Recommend checking the area of brake shoe being rubbed too, which should be most of both shoes. If only one shoe is contacting properly then the actuator is likely to be the problem by not sliding and hence not allowing the shoes to centralise. If the shoes are only rubbing in the middle then they are too small for the drum and if only rubbing at the ends then they are too large and either way the arc of the linings need adjusting by linishing the lining to fit the drum.
If you would like to discuss I am happy to help if I can, my number is listed in the Club Register... But you maybe aware of all this and I am teaching grandmother to suck eggs, so if that is the case then I apologize in advance!
But the above may help someone so I offer it up anyway...
See also the description in the Club's Handbook for the 4.5 litre cars.
Best wishes
Bill Cooper
 

Apr 25, 2015 10:16 am
h14 Offline
Member
Registered since: Nov 30, 2008
Location: Chalandray, France


Subject: Re: LG45 brake servo
To add to the above, if the rods/levers of the system are adjustable (sorry, my only Lagonda brake experience is V12 & LG6 hydraulic), it is more than likely that well meaning meddlers in the past have adjusted things badly, or to take up wear.
Levers should ideally be arranged so that arc of the pull occurs at 90 degrees. Variations from that will significantly increase pedal pressures. My brother had an Alvis with a rod operated braking system, and I was utterly amazed at the huge improvement gained by cleaning, unseizing, greasing and correctly adjusting levers. Afterwards it would easily lock all 4 wheels at 30mph.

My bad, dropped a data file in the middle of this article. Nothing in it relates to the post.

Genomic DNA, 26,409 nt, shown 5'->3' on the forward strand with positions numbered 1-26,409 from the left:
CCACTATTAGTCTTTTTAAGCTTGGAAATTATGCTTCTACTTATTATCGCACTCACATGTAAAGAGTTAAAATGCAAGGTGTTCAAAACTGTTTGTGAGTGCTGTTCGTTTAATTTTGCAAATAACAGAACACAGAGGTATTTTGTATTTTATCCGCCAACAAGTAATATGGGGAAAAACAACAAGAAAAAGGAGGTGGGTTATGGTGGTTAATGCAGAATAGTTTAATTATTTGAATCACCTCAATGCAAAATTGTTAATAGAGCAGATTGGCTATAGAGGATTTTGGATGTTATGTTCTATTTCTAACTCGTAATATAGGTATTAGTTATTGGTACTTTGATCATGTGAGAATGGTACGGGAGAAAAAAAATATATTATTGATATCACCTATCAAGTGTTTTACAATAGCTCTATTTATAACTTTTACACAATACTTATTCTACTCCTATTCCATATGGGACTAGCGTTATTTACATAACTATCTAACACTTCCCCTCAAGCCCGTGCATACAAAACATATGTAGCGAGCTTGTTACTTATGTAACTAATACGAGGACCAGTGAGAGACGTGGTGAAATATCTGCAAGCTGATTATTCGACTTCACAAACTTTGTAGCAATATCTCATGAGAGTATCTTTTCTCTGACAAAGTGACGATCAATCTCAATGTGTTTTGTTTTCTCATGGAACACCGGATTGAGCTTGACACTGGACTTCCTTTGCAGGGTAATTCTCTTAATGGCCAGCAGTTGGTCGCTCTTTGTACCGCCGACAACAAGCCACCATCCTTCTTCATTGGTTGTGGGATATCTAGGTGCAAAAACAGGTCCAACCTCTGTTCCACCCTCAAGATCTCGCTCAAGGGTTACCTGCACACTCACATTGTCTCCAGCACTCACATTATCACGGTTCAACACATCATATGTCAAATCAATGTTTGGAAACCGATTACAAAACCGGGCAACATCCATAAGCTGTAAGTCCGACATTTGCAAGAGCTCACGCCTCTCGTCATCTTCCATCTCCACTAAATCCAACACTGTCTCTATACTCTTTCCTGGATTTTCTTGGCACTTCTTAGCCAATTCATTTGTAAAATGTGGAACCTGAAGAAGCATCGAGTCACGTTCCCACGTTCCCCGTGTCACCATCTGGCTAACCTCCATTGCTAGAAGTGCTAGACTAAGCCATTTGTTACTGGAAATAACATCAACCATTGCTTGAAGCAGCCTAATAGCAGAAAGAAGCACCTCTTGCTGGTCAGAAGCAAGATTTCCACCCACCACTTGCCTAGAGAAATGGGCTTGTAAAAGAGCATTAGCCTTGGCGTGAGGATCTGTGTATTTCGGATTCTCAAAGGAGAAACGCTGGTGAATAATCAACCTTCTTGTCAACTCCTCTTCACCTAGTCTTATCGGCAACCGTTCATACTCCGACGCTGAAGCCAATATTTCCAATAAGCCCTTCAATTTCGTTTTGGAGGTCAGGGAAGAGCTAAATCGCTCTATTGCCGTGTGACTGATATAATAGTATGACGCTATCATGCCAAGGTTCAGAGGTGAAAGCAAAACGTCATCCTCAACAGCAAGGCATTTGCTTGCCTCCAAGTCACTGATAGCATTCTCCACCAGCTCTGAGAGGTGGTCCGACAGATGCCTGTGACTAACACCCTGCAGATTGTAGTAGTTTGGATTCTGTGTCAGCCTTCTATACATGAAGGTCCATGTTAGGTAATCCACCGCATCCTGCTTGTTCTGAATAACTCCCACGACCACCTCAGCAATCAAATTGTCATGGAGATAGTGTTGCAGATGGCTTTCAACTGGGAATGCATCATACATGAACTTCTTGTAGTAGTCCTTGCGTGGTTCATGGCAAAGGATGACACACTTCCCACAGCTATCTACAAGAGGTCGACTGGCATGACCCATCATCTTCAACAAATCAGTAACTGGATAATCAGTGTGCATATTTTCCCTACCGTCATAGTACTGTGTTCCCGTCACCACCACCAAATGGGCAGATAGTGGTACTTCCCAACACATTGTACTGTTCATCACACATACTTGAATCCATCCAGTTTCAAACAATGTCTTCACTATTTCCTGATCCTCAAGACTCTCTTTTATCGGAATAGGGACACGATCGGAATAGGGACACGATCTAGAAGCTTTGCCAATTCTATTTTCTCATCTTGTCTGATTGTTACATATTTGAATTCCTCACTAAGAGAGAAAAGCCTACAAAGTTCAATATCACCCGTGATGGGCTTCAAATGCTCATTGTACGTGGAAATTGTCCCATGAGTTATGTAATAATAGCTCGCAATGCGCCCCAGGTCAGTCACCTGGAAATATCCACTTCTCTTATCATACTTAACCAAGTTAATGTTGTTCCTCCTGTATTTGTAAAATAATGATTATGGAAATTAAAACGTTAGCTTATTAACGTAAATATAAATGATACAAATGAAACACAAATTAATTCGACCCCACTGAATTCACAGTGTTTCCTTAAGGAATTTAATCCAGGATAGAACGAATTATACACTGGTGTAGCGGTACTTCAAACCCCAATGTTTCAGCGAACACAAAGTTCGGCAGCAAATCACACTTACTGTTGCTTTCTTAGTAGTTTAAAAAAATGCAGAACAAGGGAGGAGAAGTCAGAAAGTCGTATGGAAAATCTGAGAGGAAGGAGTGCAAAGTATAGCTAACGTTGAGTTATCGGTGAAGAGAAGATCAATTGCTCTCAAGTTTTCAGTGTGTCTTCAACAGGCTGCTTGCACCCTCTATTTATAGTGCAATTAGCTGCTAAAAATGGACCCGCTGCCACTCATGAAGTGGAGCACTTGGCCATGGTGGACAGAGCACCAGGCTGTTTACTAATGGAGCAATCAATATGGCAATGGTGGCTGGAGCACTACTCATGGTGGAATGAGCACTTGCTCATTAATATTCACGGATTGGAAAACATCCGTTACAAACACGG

It would be wise to do all this before you consider fitting a servo.
 

Apr 28, 2015 9:41 am
bill Offline
Member
Registered since: Jun 08, 2011
Location: -


Subject: Re: LG45 brake servo
Thanks very much for all the input. I think that the main problem is my back and not the brakes ! I rebuilt the whole of the system when I rebuilt the car and the brakes are very good. It is the amount of pedal pressure required that is the problem !
The handbrake is also very good which is what makes me believe that I need to increase the leverage on the foot pedal ie by some type of servo.
Anyway many thanks for all the suggestions and also any more ...
 

Aug 16, 2017 8:25 am
Colin M34 Offline
Member
Registered since: Dec 01, 2007
Location: Suffolk, UK


Subject: Re: LG45 brake servo
Hi Guys,

More on brake servos. First of all, the LG 45 Girling system is so different to the M45 one that I do not think that the servo will easily transfer from one to another without adaption.

However that is not what I have a question on. Has anyone had experience of adjusting (ie "timing") the M45 brake servo? I assume that as you press on the brake, so the linkage will open the valve and admit vacuum from the engine to operate the servo. If this valve opens too early or is open all the time, this will introduce air into the inlet manifold.

I would be interested in anyone else's experience here.

Colin
 

Aug 16, 2017 8:56 am
bill Offline
Member
Registered since: Jun 08, 2011
Location: -


Subject: Re: LG45 brake servo
Colin, I never had any problem adjusting the servo when I had my M45. It all seemed quite straightforward and it worked very well. I assume that you have looked at pages 29 - 31 of the M45 Instruction book (Club revised edition) ?
Do you have any specific problem ?
 

Aug 16, 2017 10:16 pm
Colin M34 Offline
Member
Registered since: Dec 01, 2007
Location: Suffolk, UK


Subject: Re: LG45 brake servo
Bill, no, just need to do it...
This post has been edited 1 times. Last edit on Aug 16, 2017 10:16 pm by Colin M34.